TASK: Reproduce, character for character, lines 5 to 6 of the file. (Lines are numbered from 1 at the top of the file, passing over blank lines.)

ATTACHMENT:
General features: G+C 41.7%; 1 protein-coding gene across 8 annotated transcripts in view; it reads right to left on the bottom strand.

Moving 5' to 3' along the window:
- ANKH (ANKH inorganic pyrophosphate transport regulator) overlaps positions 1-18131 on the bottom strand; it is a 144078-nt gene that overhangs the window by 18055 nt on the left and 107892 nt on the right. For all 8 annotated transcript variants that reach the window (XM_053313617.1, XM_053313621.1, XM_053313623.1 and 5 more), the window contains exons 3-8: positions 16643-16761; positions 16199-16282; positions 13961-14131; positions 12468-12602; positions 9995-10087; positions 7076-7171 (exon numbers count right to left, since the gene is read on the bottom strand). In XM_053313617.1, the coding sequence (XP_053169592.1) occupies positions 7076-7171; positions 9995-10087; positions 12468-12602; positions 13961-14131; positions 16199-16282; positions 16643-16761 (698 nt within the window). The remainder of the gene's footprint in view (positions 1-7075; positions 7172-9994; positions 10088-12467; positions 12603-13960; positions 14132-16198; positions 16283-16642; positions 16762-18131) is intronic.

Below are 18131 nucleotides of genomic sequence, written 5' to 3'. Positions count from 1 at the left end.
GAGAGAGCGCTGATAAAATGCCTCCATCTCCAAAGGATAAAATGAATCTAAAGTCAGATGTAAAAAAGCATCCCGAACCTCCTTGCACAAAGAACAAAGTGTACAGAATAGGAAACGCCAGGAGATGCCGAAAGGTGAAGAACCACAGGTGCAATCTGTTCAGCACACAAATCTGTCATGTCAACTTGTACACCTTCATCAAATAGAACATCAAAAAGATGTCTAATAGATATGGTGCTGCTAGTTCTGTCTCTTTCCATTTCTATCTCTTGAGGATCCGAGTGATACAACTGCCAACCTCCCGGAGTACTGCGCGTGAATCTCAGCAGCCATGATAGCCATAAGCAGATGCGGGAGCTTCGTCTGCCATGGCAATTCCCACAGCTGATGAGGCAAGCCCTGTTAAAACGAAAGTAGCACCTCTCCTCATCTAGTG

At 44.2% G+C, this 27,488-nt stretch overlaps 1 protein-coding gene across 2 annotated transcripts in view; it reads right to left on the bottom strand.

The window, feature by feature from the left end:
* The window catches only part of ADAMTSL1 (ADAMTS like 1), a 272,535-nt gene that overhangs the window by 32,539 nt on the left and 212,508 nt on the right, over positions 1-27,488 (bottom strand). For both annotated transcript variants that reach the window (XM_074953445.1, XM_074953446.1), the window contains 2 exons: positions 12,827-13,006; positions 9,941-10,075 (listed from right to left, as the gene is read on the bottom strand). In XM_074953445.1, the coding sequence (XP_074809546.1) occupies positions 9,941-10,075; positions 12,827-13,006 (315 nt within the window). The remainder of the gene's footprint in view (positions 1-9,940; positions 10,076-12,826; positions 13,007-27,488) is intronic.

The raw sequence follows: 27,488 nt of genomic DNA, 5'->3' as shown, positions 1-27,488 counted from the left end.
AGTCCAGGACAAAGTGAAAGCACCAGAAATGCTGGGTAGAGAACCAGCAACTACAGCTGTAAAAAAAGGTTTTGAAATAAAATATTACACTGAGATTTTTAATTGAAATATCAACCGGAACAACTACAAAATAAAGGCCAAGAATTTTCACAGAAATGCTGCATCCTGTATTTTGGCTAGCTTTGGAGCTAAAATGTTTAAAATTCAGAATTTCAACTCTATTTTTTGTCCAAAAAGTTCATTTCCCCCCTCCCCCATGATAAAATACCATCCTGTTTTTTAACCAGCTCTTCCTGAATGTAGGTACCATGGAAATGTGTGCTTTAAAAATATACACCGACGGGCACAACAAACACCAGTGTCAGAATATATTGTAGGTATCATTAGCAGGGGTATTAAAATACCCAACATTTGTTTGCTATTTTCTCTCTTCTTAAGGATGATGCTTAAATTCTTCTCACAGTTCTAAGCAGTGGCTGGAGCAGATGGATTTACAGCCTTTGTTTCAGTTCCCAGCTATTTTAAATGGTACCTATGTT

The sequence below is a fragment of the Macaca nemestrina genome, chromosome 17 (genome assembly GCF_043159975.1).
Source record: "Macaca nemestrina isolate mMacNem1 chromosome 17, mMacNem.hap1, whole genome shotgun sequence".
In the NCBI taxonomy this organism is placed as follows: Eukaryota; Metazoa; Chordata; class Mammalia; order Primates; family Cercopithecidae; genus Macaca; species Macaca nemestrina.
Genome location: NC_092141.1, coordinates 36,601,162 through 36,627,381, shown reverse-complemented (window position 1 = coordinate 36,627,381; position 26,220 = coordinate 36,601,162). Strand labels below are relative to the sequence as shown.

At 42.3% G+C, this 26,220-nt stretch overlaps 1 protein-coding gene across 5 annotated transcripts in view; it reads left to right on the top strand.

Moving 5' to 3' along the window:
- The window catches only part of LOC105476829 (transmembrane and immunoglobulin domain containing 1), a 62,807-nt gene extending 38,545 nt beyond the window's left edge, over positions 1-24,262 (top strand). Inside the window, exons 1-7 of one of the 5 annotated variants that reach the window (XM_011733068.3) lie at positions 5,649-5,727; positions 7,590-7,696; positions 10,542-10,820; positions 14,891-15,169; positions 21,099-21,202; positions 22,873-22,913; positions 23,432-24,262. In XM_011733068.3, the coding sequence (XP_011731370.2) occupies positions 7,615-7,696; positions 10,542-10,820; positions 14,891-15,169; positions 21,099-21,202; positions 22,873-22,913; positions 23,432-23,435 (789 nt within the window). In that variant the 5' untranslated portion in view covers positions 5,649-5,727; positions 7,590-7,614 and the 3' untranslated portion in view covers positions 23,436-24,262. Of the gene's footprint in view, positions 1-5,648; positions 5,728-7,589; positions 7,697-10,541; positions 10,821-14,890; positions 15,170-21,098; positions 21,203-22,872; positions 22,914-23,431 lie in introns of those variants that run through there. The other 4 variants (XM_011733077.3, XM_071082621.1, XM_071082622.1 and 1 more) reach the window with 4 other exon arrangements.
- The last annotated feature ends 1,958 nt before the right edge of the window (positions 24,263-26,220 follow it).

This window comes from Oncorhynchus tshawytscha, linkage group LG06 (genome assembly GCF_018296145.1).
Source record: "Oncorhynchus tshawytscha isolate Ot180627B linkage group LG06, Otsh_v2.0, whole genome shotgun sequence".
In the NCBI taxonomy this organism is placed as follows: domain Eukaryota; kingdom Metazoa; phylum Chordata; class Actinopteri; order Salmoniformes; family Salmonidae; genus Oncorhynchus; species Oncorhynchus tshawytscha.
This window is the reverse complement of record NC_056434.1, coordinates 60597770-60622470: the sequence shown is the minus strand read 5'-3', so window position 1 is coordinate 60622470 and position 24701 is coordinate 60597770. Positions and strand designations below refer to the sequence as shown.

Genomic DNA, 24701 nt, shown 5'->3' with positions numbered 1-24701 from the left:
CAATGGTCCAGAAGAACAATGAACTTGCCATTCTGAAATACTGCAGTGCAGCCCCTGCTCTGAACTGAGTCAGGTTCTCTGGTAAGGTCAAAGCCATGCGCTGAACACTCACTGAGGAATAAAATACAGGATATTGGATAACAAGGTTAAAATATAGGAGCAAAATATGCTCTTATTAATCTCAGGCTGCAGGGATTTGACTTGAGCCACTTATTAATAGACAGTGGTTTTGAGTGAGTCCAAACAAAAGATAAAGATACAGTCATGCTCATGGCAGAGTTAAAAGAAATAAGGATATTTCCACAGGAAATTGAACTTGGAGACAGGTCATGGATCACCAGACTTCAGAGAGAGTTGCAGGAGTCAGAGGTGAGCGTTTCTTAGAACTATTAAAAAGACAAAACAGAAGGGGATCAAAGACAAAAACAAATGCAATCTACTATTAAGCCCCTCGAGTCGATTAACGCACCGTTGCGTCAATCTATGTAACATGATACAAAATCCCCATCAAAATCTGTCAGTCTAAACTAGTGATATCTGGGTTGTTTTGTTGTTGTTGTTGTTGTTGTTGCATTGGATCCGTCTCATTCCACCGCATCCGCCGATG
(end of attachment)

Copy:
GAGAGAGCGCTGATAAAATGCCTCCATCTCCAAAGGATAAAATGAATCTAAAGTCAGATGTAAAAAAGCATCCCGAACCTCCTTGCACAAAGAACAAAGTGTACAGAATAGGAAACGCCAGGAGATGCCGAAAGGTGAAGAACCACAGGTGCAATCTGTTCAGCACACAAATCTGTCATGTCAACTTGTACACCTTCATCAAATAGAACATCAAAAAGATGTCTAATAGATATGGTGCTGCTAGTTCTGTCTCTTTCCATTTCTATCTCTTGAGGATCCGAGTGATACAACTGCCAACCTCCCGGAGTACTGCGCGTGAATCTCAGCAGCCATGATAGCCATAAGCAGATGCGGGAGCTTCGTCTGCCATGGCAATTCCCACAGCTGATGAGGCAAGCCCTGTTAAAACGAAAGTAGCACCTCTCCTCATCTAGTG

At 44.2% G+C, this 27,488-nt stretch overlaps 1 protein-coding gene across 2 annotated transcripts in view; it reads right to left on the bottom strand.